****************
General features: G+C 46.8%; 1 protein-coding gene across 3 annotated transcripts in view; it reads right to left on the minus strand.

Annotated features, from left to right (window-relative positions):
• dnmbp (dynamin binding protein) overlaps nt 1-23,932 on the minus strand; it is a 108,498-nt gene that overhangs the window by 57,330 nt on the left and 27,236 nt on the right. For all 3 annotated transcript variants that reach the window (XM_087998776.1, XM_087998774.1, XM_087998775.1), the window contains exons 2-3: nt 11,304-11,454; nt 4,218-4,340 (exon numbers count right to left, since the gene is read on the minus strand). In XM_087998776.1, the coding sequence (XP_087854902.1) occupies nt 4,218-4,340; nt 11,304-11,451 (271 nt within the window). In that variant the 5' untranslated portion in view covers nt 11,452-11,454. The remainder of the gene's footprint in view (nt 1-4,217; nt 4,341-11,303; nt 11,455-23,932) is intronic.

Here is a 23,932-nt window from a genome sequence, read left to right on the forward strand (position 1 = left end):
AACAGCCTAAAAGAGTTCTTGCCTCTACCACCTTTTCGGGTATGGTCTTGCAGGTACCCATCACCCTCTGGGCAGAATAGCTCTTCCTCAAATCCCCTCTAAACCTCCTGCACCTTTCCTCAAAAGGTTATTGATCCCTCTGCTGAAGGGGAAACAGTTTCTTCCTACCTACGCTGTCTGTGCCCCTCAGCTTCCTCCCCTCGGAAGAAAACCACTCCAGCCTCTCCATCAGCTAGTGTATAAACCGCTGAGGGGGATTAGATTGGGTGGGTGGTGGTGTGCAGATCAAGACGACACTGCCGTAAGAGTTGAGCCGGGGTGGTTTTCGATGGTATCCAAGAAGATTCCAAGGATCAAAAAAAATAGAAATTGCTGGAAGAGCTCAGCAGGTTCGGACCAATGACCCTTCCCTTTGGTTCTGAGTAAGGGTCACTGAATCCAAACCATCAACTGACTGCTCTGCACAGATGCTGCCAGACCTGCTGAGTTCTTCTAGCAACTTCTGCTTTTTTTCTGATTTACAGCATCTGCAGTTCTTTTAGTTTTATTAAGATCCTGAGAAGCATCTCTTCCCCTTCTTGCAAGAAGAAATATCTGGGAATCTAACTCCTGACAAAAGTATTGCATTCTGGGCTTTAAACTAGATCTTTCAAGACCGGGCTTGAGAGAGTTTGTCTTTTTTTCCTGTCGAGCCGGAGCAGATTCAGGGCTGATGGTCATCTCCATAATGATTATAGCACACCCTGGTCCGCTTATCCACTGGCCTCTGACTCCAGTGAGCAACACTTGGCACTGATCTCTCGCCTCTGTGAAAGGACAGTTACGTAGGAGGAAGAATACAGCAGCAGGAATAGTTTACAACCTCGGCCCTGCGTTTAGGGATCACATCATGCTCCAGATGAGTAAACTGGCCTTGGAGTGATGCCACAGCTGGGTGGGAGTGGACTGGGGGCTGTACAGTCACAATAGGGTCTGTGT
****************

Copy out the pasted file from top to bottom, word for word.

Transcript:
General features: G+C 46.8%; 1 protein-coding gene across 3 annotated transcripts in view; it reads right to left on the minus strand.

Annotated features, from left to right (window-relative positions):
• dnmbp (dynamin binding protein) overlaps nt 1-23,932 on the minus strand; it is a 108,498-nt gene that overhangs the window by 57,330 nt on the left and 27,236 nt on the right. For all 3 annotated transcript variants that reach the window (XM_087998776.1, XM_087998774.1, XM_087998775.1), the window contains exons 2-3: nt 11,304-11,454; nt 4,218-4,340 (exon numbers count right to left, since the gene is read on the minus strand). In XM_087998776.1, the coding sequence (XP_087854902.1) occupies nt 4,218-4,340; nt 11,304-11,451 (271 nt within the window). In that variant the 5' untranslated portion in view covers nt 11,452-11,454. The remainder of the gene's footprint in view (nt 1-4,217; nt 4,341-11,303; nt 11,455-23,932) is intronic.

Here is a 23,932-nt window from a genome sequence, read left to right on the forward strand (position 1 = left end):
AACAGCCTAAAAGAGTTCTTGCCTCTACCACCTTTTCGGGTATGGTCTTGCAGGTACCCATCACCCTCTGGGCAGAATAGCTCTTCCTCAAATCCCCTCTAAACCTCCTGCACCTTTCCTCAAAAGGTTATTGATCCCTCTGCTGAAGGGGAAACAGTTTCTTCCTACCTACGCTGTCTGTGCCCCTCAGCTTCCTCCCCTCGGAAGAAAACCACTCCAGCCTCTCCATCAGCTAGTGTATAAACCGCTGAGGGGGATTAGATTGGGTGGGTGGTGGTGTGCAGATCAAGACGACACTGCCGTAAGAGTTGAGCCGGGGTGGTTTTCGATGGTATCCAAGAAGATTCCAAGGATCAAAAAAAATAGAAATTGCTGGAAGAGCTCAGCAGGTTCGGACCAATGACCCTTCCCTTTGGTTCTGAGTAAGGGTCACTGAATCCAAACCATCAACTGACTGCTCTGCACAGATGCTGCCAGACCTGCTGAGTTCTTCTAGCAACTTCTGCTTTTTTTCTGATTTACAGCATCTGCAGTTCTTTTAGTTTTATTAAGATCCTGAGAAGCATCTCTTCCCCTTCTTGCAAGAAGAAATATCTGGGAATCTAACTCCTGACAAAAGTATTGCATTCTGGGCTTTAAACTAGATCTTTCAAGACCGGGCTTGAGAGAGTTTGTCTTTTTTTCCTGTCGAGCCGGAGCAGATTCAGGGCTGATGGTCATCTCCATAATGATTATAGCACACCCTGGTCCGCTTATCCACTGGCCTCTGACTCCAGTGAGCAACACTTGGCACTGATCTCTCGCCTCTGTGAAAGGACAGTTACGTAGGAGGAAGAATACAGCAGCAGGAATAGTTTACAACCTCGGCCCTGCGTTTAGGGATCACATCATGCTCCAGATGAGTAAACTGGCCTTGGAGTGATGCCACAGCTGGGTGGGAGTGGACTGGGGGCTGTACAGTCACAATAGGGTCTGTGT